The operations of a subtype with reduced accuracy AI00407/07 1
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 !standard 04.05.07 (00) 930624 AI00407/07
!standard 03.05.08 (16)
!standard 03.05.10 (15)
!standard 05.02 (03)
!class binding interpretation 851229
 !status approved by WG9 930618 (see AI00571)
!status approved by WG9/AJPO 880205
!status approved by Director, AJPO 880205
!status approved by WG9/Ada Board 871207
!status approved by Ada Board 870730
!status panel/committeeapproved (1003) 870217 (by ballot)
!status panel/committeeapproved (303) 861114 (pending letter ballot)
!status workitem 861005
!status received 851229
!references 8300691
!topic The operations of a subtype with reduced accuracy
 !SUMMARY 930624
When assigning a fixed or floating point value to a variable, the stored
 value must be represented with at least the accuracy of the variable's base
 type. Furthermore, if no exception is raised by the assignment, the stored
value belongs to the subtype of the variable.
If a real subtype is used as the type mark in a membership test,
qualification, or explicit conversion, the corresponding operation is
performed with the accuracy of the base type and the range of the subtype.
For a real subtype, the value of the attribute FIRST or LAST is represented
with at least the accuracy of the base type. The values of other attributes
of a real subtype are given exactly.
!QUESTION 861005
3.5.8(16) says:
The operations of a subtype are the corresponding operations of the
type except for the following: assignment, membership tests,
qualification, explicit conversion, and the attributes of the first
group [BASE, FIRST, LAST, SIZE, DIGITS, MANTISSA, EPSILON, EMAX,
SMALL, and LARGE]; the effects of these operations are redefined in
terms of the subtype.
3.5.7(15) says:
The elaboration of [a subtype indication consisting of a type mark
followed by a floating point constraint] ... creates a floating point
subtype whose model numbers are defined by the corresponding floating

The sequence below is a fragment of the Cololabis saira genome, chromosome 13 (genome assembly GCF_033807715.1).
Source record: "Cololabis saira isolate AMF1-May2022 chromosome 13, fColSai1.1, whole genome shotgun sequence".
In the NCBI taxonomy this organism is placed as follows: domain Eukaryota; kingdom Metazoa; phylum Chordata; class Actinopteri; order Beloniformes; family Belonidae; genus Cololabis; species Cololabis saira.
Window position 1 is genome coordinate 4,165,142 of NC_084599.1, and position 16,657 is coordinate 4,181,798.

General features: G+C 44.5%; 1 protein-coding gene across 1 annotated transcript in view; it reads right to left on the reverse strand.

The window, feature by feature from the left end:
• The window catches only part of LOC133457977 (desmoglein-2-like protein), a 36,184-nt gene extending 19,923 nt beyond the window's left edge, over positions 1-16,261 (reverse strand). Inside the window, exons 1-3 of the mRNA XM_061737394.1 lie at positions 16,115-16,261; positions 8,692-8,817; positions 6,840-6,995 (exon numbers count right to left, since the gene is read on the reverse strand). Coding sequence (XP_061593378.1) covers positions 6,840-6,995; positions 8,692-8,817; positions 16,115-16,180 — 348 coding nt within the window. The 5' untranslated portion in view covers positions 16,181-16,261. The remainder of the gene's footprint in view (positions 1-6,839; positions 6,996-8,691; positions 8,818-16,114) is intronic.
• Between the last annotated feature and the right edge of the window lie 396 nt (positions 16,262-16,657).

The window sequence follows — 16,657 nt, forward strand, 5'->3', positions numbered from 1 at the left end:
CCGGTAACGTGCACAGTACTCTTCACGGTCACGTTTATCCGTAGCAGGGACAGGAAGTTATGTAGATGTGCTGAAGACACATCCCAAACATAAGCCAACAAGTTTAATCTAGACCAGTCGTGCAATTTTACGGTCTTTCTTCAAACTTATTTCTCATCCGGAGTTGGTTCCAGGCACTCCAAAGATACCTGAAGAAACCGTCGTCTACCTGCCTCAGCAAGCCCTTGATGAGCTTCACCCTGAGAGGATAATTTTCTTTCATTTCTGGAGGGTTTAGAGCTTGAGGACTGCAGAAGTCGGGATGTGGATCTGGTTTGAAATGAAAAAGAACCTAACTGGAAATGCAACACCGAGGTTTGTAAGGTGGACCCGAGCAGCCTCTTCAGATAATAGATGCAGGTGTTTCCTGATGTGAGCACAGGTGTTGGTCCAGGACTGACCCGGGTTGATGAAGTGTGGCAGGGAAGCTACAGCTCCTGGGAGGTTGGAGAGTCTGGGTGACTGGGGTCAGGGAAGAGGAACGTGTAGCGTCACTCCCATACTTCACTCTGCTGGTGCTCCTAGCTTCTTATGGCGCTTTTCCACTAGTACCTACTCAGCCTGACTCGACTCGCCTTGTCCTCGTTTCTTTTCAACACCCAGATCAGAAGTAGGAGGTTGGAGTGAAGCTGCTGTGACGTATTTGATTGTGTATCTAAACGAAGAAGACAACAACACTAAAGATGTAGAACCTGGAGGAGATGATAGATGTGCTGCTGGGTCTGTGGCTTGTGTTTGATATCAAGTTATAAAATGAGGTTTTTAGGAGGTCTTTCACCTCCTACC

accuracy definition.
What do these two paragraphs together imply about the accuracy with which the
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assignment, membership tests, qualification, explicit conversion, and
attribute operations are performed? For example, consider:
type T is digits 5;
subtype ST is T digits 3 range 12345.0 .. 15099.0;
X : ST := 12345.0;
What does "redefining the effect" of assignment in terms of subtype ST mean
here? The effect of assignment is defined in 5.2(3):
For the execution of an assignment statement, the variable name and
the expression are first evaluated ... A check is then made that the
value of the expression belongs to the subtype of the variable ...
Finally, the value of the expression becomes the new value of the
variable.
In the case of X's initialization, evaluation of the expression means
implicitly converting 12345.0 to T's base type and checking that the
converted value belongs to T's range. Since T's base type has at least 5
digits of accuracy, 12345.0 is a model number. This value certainly belongs
to T's subtype, so it is then assigned to X. Or was the intent to allow the
value of X to be approximated as a model number for ST rather than requiring
that the stored value have at least 5 digits of accuracy, i.e., should one
understand "becomes the new value of the variable" to mean "is allowed to
become a model number of the variable's subtype?" If so, this would seem to
allow the approximation to a model number of ST to occur after the range
check has been performed, and this is too late. 12345.0 belongs to the model
interval 12344.0 .. 12352.0 (since ST'MANTISSA = 11, and 12345.0 is
16#3039.0#). If 12345.0 is approximated as 12344.0 and becomes the value of
X, can the expression, X in ST, be FALSE after the assignment? Can 12344.0
in ST evaluate to TRUE? Can it be the case that ST'(12345.0) will raise
CONSTRAINT_ERROR? If the initialization expression for X were ST'FIRST
instead of the literal 12345.0, could CONSTRAINT_ERROR be raised? In short,
what does it mean for the "effects" of the operations listed in 3.5.8(16) to
be "redefined in terms of the subtype?"
Note that the same questions arise for fixed point types, although for fixed